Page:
Student Loan Payment and Interest Pause

Covid has impacted everything and everyone in one way or another. One of the most significant impacts has been on the financial condition of individuals for which the federal government has allotted funds to aid those affected. The U.S. Department of Treasury and the Internal Revenue Service (IRS) reported that the Economic Impact Payments (EIPs) totaled nearly $390 billion. Congress passed the CARES Act (The Coronavirus Aid, Relief, and Economic Security) in March 2020, allotting $2.2 trillion. The Office of Postsecondary Education received roughly $14 billion for the Higher Education Emergency Relief Fund (HEERF).

In addition to the grant, Federal Student Loan payments, interest, and collections of defaulted loans are on pause until August. 31, 2022. The U.S. Department of Education (DOE) reports that 42.9 million Americans carry student loan debt. The average interest for 2021 on federal undergraduate loans is 3.73%. A 3.73% interest rate on $30,000 over ten years would total an additional $5,988. 

With the pause, no additional interest will accrue until later this year. However, the pause will delay students’ scheduled repayment dates and the regular repayment schedule based on plans. It would greatly benefit debtors to continue, or start, to make payments during this pause. Paying off federal student loans before the end of the CARES Act saves money in the long run, and making regular payments while there is no interest accruing will save people even more. 

Two Types of Federal Loans

FAFSA (Free Application for Federal Student Aid) provides over 13 million students with financial aid each year. FAFSA offers subsidized and unsubsidized loans. 

What is the difference? 

  • Direct Subsidized Loans are offered only to undergraduate students. The school determines the amount borrowed, which cannot exceed the student’s financial need. 
  • Direct Unsubsidized Loan is available for both undergraduate and graduate students regardless of financial need.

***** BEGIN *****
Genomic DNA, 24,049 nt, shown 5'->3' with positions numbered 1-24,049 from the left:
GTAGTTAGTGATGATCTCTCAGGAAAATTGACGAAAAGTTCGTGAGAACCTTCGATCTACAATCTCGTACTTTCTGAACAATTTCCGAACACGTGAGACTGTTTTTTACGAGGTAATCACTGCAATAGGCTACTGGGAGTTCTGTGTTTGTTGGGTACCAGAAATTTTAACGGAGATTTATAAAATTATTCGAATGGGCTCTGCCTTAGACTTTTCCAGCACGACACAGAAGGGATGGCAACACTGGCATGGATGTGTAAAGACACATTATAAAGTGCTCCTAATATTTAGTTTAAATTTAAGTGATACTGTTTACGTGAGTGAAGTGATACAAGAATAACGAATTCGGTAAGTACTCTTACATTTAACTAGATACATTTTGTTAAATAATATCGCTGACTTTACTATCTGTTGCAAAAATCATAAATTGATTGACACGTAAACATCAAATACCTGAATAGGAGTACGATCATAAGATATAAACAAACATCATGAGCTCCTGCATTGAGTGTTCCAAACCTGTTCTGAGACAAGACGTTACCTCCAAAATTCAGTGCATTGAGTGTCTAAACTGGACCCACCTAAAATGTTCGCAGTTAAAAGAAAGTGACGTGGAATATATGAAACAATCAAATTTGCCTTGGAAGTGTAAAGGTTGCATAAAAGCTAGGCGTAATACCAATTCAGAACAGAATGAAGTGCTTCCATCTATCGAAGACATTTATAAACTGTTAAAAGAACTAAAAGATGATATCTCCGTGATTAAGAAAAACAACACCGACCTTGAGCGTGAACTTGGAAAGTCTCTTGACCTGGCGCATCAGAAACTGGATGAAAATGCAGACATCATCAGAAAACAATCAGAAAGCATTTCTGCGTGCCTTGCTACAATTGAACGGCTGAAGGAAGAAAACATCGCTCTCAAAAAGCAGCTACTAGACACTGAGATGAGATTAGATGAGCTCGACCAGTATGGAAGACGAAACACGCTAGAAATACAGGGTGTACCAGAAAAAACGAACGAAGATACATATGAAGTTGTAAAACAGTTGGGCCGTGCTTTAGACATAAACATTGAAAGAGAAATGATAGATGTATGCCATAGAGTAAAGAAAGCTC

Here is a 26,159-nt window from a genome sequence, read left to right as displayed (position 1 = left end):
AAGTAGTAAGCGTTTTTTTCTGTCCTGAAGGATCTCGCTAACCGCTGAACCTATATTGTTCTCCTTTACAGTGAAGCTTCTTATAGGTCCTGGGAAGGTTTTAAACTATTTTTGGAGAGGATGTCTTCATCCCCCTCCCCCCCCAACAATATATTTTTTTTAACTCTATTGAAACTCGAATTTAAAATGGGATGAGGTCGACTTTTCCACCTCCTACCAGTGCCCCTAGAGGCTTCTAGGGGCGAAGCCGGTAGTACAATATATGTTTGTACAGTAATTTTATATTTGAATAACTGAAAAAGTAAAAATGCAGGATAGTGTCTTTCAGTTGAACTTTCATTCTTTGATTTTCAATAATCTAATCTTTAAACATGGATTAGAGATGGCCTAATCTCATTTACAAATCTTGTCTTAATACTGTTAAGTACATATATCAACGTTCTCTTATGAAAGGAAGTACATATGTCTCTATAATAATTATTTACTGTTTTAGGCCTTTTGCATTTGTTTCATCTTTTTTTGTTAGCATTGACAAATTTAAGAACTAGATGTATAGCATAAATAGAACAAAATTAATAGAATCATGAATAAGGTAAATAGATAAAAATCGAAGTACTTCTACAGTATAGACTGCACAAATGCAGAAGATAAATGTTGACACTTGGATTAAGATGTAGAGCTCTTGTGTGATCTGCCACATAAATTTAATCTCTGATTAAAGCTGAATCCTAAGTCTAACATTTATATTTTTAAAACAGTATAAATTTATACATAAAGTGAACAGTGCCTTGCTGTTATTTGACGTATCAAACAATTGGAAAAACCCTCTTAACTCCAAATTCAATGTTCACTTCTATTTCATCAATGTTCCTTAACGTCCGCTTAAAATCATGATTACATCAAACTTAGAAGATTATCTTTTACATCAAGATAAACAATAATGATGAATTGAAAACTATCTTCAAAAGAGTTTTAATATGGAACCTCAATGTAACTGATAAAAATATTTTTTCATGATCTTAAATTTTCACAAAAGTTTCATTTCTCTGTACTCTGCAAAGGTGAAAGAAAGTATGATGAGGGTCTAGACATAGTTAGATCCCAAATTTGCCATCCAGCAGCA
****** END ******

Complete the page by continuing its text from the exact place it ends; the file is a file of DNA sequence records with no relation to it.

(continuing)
The main difference between subsidized and unsubsidized is the interest.

  • Subsidized means that the U.S. Department of Education pays the interest while you’re in school, for the first six months after graduation, and during deferment.
  • Interest on unsubsidized loans is paid for entirely by the student.


Repayment Plans

The Standard Repayment Plan is the most basic, where payments are fixed and made for ten years. Monthly payments for this plan are usually higher than those of other plans but will pay the loan off earlier. The faster a loan is paid off, the less interest. If you do not choose another plan, this plan is the default repayment plan. 

The Graduated Repayment Plan starts with low payments but gradually increases every two years over ten years. This plan would suit people who begin with a low income but progressively expect to make more money.

Income-driven repayment plans are better if federal student loans are higher than income.

Revised Pay As You Earn (REPAYE) Repayment, Pay As You Earn (PAYE), and Income-Based Repayment (IBR) base payments on income and family size. Payments are recalculated every year, adjusting to changes. The payments are more affordable because they are income-based, which means they will not exceed 10 to 15 percent of usable income, and monthly payments will be less than the standard or graduated plans. Each of these plans lasts for 20-25 years.